In 1944, when the Nazi troops fled the advancing Russians, they moved the Jewish slave laborers to a concentration camp near Częstochowa in southern Poland to make bullets for the front. Before the retreat, Wenkart arranged for an officer to sign a letter to authorities in Częstochowa, asking them to spare the lives of his daughter, Ruthi, and the other children arriving there.
Meanwhile, Harris and his sisters reached Częstochowa, where a guard quickly tried to pull Harris aside. “My sister Rosa was crying and I didn’t want to go,” he recalls. “Well, he [the guard] kicked me right in my little chest.” The guard grabbed Harris and deposited him in a room with four other children, all of whom were to be shot the next day. One of those children was Ruthi.
Wenkart saw that the letter was handed to a Nazi in charge of the camp. Initially, the officer only agreed to spare Ruthi. Wenkart shook his head with a demand: “Either all or none.” The Nazi officer eventually conceded and let the children in the camp.
During the day, Harris existed in shadows. He slept in a women’s dorm and constantly wet his bed because he was afraid of going to the latrine, where prisoners who had attempted to escape were hanged. “My bedding was made from a straw burlap bag and it was getting rotten,” he says. “I lay on top of it and got infected with fleas and lice. They were all over my ears and my whole body was pink.”
In January 1945, the Soviet army liberated the Częstochowa camp. Harris was so hungry that when a fellow prisoner brought him a lump of butter from a kitchen, he ate the whole thing and became sick.
With rags for shoes, Harris hitchhiked back to Dęblin with other survivors, but their homes were occupied by civilians. Harris and Sara were subsequently put in an orphanage after Rosa had married a Viennese Jewish man. In 1946, Rosa managed to smuggle both Sam and Sara from Poland to Austria and arranged for them to be adopted in the U.S. After a rough Atlantic crossing, they arrived in New York in 1947. “The three words I learned on the ship were ‘yes,’ ‘no,’ and ‘Coca-Cola,’” Harris remembers.
What was America like to a boy who had grown up in a small Polish town and spent the past five years in one horrific camp or another? “I was chewing gum,” he says. “We had white bread. I remember Americans sitting down with their feet on their desk, leaning back in their chairs, eating steak. I thought it was pretty darn good.” The two siblings were adopted by different families. “Nobody wanted two kids from the concentration camps,” he points out. So, he was adopted by the Harris family and moved to Northbrook, and Sara lived with a family in Chicago.
Growing up, he wanted to be “just an American boy.” He was in every club, president of his class, and popular among classmates, who had no idea what he had been through. “I made a specific thought in my mind that I would build a brick wall, concrete wall around my head, and not talk about it.” That was during the day when he could control his thoughts. But at night, disturbing dreams would break through the wall. “My adoptive mother would sit and cry with me when I was screaming,” he says.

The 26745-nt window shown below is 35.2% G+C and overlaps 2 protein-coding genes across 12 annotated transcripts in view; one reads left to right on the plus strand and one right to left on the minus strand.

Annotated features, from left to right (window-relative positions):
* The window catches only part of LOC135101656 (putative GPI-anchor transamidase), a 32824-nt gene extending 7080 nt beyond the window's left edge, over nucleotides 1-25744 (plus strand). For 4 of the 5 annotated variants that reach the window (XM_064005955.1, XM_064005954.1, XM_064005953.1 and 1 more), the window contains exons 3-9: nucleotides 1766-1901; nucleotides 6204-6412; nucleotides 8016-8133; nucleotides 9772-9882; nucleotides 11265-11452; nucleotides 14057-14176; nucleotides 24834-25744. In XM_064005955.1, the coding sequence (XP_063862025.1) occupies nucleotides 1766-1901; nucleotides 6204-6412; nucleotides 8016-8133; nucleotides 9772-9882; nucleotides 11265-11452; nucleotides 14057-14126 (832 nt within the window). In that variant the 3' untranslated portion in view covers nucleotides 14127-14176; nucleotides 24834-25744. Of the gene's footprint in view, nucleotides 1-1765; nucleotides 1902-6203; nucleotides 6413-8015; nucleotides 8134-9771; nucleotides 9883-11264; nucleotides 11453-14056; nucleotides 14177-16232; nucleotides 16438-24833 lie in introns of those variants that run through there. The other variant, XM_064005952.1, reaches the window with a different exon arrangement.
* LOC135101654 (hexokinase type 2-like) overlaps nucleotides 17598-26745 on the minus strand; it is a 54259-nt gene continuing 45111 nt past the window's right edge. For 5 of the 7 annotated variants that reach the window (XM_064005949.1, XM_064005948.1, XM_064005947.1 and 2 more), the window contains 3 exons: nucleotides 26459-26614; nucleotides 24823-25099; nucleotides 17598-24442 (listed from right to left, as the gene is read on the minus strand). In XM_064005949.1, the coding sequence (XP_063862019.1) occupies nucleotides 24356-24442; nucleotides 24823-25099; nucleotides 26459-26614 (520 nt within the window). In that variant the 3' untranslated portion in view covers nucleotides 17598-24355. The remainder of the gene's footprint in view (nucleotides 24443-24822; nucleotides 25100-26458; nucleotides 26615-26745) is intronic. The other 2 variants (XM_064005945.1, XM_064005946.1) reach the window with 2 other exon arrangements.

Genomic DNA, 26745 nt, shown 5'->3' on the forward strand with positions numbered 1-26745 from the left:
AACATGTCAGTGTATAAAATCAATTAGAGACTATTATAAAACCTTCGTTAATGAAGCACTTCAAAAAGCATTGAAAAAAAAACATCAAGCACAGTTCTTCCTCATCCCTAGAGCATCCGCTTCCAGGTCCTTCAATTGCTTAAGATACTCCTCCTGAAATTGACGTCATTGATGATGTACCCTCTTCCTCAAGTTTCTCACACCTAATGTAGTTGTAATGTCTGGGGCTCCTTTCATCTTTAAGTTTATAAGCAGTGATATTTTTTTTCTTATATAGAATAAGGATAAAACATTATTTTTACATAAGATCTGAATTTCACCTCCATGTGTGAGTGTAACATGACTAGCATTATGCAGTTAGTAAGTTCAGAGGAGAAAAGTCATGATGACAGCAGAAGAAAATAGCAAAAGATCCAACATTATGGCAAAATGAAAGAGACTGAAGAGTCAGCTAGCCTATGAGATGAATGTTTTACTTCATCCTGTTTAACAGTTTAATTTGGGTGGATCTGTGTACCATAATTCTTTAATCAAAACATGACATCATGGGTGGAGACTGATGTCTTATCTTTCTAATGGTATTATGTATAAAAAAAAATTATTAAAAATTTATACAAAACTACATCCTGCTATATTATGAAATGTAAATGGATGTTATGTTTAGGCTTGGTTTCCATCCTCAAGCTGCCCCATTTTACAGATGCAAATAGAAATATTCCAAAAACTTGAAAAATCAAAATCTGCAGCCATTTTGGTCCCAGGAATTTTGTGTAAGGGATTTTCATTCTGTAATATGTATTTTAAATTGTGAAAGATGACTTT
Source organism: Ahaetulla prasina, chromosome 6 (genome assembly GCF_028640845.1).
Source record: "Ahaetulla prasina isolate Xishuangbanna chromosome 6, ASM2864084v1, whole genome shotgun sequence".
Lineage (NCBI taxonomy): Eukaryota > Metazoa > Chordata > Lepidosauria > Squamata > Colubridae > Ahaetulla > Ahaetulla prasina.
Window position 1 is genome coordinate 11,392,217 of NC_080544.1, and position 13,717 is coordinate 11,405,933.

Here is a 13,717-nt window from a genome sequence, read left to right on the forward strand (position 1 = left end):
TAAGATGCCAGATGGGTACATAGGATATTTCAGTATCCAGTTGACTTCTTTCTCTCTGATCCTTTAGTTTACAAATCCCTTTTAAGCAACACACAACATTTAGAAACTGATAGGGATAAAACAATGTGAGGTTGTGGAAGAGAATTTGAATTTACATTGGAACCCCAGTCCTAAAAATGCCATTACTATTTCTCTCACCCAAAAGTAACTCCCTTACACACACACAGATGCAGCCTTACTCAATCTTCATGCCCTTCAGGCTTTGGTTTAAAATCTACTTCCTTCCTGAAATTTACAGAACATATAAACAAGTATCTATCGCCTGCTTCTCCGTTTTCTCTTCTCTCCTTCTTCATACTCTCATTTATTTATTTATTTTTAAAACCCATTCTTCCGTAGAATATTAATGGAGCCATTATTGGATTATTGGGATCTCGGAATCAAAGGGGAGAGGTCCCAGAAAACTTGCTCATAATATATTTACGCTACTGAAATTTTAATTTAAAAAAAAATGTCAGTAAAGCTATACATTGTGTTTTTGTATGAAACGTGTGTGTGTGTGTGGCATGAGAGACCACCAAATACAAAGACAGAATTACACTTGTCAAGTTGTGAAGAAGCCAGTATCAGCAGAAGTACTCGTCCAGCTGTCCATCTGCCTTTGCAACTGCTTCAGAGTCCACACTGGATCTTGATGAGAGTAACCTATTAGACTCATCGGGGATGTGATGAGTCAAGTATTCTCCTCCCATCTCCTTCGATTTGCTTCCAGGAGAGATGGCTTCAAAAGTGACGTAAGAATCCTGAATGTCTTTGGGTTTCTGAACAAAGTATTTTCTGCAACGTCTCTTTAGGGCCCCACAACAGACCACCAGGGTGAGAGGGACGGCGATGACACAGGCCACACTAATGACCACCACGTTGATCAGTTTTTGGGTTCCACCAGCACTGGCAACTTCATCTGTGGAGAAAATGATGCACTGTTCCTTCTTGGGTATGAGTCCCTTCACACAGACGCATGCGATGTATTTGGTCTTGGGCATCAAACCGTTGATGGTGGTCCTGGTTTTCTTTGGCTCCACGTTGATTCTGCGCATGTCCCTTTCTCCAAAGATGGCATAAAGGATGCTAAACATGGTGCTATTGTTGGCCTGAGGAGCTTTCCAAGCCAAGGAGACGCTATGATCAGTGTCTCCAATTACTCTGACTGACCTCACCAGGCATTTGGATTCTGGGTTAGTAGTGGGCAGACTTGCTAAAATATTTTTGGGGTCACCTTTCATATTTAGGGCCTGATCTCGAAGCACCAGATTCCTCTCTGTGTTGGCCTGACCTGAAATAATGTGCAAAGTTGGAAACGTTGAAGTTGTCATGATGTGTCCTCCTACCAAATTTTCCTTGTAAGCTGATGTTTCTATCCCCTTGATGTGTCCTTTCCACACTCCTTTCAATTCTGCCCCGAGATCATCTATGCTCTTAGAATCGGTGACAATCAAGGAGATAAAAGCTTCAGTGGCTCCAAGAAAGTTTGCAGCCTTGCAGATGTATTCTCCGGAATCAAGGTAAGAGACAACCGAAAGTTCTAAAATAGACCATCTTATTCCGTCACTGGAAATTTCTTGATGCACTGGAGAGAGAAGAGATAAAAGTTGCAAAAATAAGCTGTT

Harris attended college and began building a successful career in the insurance business. As his business grew, he joined Rotary in 1967. A cousin who was a member of the first Rotary club, in Chicago, brought him to a meeting. “I really liked it,” Harris says, “and I’ve been a Rotarian ever since.”
In 1978, NBC ran its miniseries Holocaust over four nights. Watched by over 100 million Americans, it is credited with imprinting the word “Holocaust” into common use. That same year President Jimmy Carter set up a commission that would lead to the establishment of the U.S. Holocaust Memorial Museum in Washington, D.C.
What would become the Illinois Holocaust Museum was also getting its start. What Harris calls “a small little bitty museum” opened in a storefront in Skokie in 1984. Contributions trickled in. And in 2006, the Glencoe Public Library donated records of the Nuremberg trials.
Harris recorded his story in a book, Sammy: Child Survivor of the Holocaust. But in the 1990s, he realized his storefront, and even his book, weren’t enough. But how would he create a museum? Where to start? Being an active Rotarian was key. “I was at a roundtable with a bunch of Rotarians,” says Harris. “I said, ‘Hey, I just volunteered last night to build a museum.’ They all wanted to be part of it. I had a person who vowed to help me raise the money, a person to find the land, a person to do the architecture. My first committee was in Rotary. They all volunteered to work with me.”
As the museum neared completion, Harris emphasized the importance of it not being a mere memorial, but something alive, part of the community. “The purpose of the museum is to educate people,” says Harris. “The further we are from World War II … gas chambers, killing all these people — people don’t know.”
A recent survey of Americans under 40 found that 12 percent had never heard the word “Holocaust.” Nearly half could not name a concentration camp, and 63 percent didn’t know the number of Jews murdered during the Holocaust. In the late 1980s, Harris joined a successful campaign to require Illinois public schools to teach the history of the Holocaust.
The museum opened in 2009 in a severe gray and white building, designed by the distinguished architect Stanley Tigerman, who intended the structure to echo the industrial horror of the Holocaust and represent a journey from darkness into light. It combines artifacts — concentration camp uniforms, a cattle car used to transport victims, drawings and other personal effects — with timelines and narratives to help visitors grasp the ungraspable.
Rotary members continue to play an active role in supporting the museum. Rotary clubs in Illinois have sponsored field trips there for Rotary Youth Exchange students, one of whom took Harris’ book home to Japan, where her father translated it. Several clubs organized an event there in 2013 in honor of Sir Nicholas Winton, a Rotarian who helped rescue 669 children, most of them Jewish, during World War II.
Harris became actively involved in youth education through Rotary, with its Interact youth program and with Rotaract. “That was the best thing I did for Rotary,” says Harris. Those young people worked at community and senior centers, raised money, and made contact with other clubs abroad. “I don’t want the brutal tragedy to happen to other children simply because of their race,” says Harris.
As he gives a quick tour of the museum, Harris, who is the institution’s president emeritus, gestures to a cracked brown leather belt — his belt — now an exhibit under glass. “This belt is the only thing that I have left from being in the concentration camps,” he says, pulling open a drawer containing the relic, along with his adoption papers. “It would speak of the hunger in a child’s tummy, it would speak of the deaths and suffering it saw. It broke apart into two pieces. And I tried to show that physical beings can be broken apart, but the human spirit, meaning me, my spirit remains unbroken. And so many others, too.”
International Holocaust Remembrance Day is 27 January, the anniversary of the liberation of Auschwitz-Birkenau.
This story originally appeared in the January 2024 issue of Rotary magazine.